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jazzfan's picture
Last seen: 1 year 8 months ago
Joined: Sep 8 2005 - 8:55am
Something for Nothing

After following along with Jim's "MP3 vs. Redbook" thread in this section and this other thread Classical MP3s audiophiles over in the Classical music section, along with all the various links and sidebars, I've come to the conclusion that with the advent of computer audio and compressed music files we've taken a big step backwards into the world of snake oil salesmanship.

Let's all stand up and give JA a round of applause for his unwavering commitment to the simple idea of the truth. With that in mind let us get back to first principles and try and clear the air of all of this bovine feces being so freely tossed about.

When the CD was first introduced the audiophile world was up in arms because the the sampling rate (44.1KZ) and word length (16 bit) were felt to be inadequate and so the hi-rez formats of DVD-Audio and SACD were introduced to help resolve this problem.

Now at the same time in the world of computers, various compression schemes were developed to help deal the problem of the large file size (and storage requirements) of the resultant wave sounds files. Wave sound files being the computer version of CD audio. Again, as I've stated before, the primary goal of these compression schemes was the smallest possible file size with acceptable sound quality. After the dust had settled, the MP3 format emerged as the most widely used and accepted format.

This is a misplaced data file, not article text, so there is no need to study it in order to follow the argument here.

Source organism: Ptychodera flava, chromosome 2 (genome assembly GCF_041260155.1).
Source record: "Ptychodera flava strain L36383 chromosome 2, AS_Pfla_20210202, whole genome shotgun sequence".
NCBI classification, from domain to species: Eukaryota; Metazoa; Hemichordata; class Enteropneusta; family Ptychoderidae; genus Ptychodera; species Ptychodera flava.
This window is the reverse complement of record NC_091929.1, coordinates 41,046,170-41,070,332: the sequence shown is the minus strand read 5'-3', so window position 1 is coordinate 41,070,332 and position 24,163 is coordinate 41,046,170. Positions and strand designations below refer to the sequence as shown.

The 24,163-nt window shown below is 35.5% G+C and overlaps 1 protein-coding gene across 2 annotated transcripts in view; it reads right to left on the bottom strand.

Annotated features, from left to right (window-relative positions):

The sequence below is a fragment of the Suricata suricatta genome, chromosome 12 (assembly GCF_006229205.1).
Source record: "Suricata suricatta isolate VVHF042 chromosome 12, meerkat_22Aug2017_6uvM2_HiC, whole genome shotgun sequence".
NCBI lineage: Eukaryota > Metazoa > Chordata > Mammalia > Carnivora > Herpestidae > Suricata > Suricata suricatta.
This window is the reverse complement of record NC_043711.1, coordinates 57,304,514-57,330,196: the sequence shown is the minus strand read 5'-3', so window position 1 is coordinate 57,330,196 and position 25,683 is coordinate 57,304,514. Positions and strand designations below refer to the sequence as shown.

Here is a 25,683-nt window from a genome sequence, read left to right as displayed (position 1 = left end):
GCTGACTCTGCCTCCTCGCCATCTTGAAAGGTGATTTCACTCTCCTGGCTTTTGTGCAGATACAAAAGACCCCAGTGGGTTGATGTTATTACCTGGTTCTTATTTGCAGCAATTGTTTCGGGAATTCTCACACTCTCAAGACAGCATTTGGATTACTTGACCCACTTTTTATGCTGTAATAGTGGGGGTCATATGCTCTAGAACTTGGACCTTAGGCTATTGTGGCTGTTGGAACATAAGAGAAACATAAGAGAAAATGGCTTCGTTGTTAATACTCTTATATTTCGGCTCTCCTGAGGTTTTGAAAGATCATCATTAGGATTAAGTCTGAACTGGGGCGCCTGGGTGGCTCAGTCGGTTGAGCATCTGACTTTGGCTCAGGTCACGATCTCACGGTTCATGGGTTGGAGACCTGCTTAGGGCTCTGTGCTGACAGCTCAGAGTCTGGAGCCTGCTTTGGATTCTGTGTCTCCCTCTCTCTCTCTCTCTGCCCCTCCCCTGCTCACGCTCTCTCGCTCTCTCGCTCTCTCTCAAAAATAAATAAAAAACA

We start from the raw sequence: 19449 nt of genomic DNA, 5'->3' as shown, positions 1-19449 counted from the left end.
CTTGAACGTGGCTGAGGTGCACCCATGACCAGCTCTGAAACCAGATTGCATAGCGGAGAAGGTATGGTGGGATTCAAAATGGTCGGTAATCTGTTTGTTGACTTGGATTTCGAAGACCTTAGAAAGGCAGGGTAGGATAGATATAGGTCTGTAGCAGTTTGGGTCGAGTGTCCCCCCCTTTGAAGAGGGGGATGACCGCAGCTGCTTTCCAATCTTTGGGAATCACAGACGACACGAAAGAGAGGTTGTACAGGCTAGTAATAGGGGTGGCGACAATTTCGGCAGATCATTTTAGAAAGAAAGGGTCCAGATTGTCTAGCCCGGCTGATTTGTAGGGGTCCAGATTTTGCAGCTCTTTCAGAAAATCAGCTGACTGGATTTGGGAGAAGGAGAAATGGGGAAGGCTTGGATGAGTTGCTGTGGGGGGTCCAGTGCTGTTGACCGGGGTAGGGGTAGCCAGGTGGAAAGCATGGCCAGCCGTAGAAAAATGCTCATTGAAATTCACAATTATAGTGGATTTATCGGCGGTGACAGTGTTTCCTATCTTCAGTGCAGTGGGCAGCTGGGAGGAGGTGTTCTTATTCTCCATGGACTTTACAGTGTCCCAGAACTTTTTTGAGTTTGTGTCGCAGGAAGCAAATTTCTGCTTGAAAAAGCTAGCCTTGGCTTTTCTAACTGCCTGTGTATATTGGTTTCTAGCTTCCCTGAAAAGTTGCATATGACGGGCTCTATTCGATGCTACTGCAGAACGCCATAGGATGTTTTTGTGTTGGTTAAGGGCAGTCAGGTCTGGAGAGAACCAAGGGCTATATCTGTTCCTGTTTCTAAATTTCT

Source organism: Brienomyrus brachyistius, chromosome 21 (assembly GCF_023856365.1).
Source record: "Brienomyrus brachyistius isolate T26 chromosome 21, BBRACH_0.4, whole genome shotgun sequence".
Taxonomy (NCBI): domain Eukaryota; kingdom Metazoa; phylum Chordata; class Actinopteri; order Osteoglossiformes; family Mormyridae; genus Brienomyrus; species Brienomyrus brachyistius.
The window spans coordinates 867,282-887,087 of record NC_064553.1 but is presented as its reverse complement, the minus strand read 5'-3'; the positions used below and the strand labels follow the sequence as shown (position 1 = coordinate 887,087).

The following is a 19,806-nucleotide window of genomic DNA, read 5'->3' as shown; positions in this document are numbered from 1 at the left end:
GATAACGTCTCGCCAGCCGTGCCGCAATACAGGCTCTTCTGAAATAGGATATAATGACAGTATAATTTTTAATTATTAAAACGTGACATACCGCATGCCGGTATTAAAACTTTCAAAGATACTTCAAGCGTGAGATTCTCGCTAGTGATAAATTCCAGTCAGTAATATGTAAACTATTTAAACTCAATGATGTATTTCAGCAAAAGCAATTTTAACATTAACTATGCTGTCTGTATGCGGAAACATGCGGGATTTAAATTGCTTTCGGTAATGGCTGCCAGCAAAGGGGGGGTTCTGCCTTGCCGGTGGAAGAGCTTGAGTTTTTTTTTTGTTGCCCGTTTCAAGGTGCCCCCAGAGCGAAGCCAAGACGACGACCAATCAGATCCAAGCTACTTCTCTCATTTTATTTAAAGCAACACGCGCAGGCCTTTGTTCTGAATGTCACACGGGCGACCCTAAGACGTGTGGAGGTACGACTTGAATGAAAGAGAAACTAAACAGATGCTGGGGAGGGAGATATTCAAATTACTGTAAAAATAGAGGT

So where does that leave us today?

In the world of high end audio we have two dying hi-rez formats, each capable of producing rather stunning sound and the CD audio format still going strong. And in the world of computers we have several different lossy and lossless compression formats, DRM and ever growing amount of claims about how less is more.

Since JA is a fine English gentleman and would never go so far as to insult anyone, either directly or indirectly, and I'm just some guy from New Jersey who happened to grow up in Brooklyn, I have no such qualms. So here goes. I don't care who backs the technology, what fancy name you give it, what kind of claims make, how many patents you can pull out from your butt or how many letters are after the guy's name who wrote the white paper: an MP3 file or any other compressed audio file can never, as in like forever, be as good as the original wave file.

If the MP3 file sounds better it's because of some type of sonic enhancement and that same enhancement can also be applied to the original wave file with the exact same results. If anyone tries to tell you anything else, duck before the feces hits you in the face.

Jim Tavegia
Jim Tavegia's picture
Last seen: Never ago
Joined: Sep 1 2005 - 4:27pm
Re: Something for Nothing

As I originally said it is hard (impossible) to get more from less.

In my initial trials of MP3s my goal was to find out why people who claim to love music would basically use the MP3 format for most if not all of their music, and if this is where 90+% of the public is headed.